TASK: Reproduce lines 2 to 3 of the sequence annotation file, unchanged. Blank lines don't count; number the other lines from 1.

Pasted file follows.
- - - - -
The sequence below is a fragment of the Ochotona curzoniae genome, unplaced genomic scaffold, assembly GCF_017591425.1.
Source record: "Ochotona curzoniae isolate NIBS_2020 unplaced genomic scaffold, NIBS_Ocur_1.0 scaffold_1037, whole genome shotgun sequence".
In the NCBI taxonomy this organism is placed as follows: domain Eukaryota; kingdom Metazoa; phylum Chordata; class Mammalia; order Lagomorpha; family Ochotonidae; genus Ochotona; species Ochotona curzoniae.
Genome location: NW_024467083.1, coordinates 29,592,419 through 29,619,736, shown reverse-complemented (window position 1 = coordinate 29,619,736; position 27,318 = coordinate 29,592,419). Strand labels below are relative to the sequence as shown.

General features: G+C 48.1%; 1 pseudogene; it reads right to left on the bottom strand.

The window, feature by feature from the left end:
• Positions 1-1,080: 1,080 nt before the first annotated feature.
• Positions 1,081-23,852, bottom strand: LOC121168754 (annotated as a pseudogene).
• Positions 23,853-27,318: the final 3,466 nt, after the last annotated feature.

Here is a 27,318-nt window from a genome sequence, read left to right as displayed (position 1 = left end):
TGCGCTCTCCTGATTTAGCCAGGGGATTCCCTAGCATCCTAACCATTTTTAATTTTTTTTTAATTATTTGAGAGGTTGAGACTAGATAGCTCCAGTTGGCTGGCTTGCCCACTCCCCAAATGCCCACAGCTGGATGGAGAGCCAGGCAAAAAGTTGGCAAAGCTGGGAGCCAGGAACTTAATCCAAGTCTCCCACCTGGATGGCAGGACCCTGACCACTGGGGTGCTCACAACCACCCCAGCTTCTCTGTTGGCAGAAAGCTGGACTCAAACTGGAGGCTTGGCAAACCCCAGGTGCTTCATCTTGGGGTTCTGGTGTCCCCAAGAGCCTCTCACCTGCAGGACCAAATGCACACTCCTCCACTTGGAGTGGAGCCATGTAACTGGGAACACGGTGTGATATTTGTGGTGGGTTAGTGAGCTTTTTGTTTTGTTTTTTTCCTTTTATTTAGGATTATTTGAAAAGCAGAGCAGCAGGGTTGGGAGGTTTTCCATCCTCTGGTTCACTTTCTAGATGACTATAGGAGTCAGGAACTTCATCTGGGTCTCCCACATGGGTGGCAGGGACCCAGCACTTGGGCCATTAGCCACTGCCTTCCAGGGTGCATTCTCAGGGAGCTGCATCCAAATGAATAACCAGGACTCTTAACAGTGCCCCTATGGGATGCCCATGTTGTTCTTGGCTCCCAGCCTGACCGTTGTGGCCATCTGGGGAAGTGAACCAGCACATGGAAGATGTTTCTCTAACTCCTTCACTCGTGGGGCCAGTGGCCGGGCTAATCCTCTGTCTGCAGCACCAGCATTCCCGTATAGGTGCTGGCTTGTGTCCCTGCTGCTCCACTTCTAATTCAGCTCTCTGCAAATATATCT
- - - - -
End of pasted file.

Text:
Source record: "Ochotona curzoniae isolate NIBS_2020 unplaced genomic scaffold, NIBS_Ocur_1.0 scaffold_1037, whole genome shotgun sequence".
In the NCBI taxonomy this organism is placed as follows: domain Eukaryota; kingdom Metazoa; phylum Chordata; class Mammalia; order Lagomorpha; family Ochotonidae; genus Ochotona; species Ochotona curzoniae.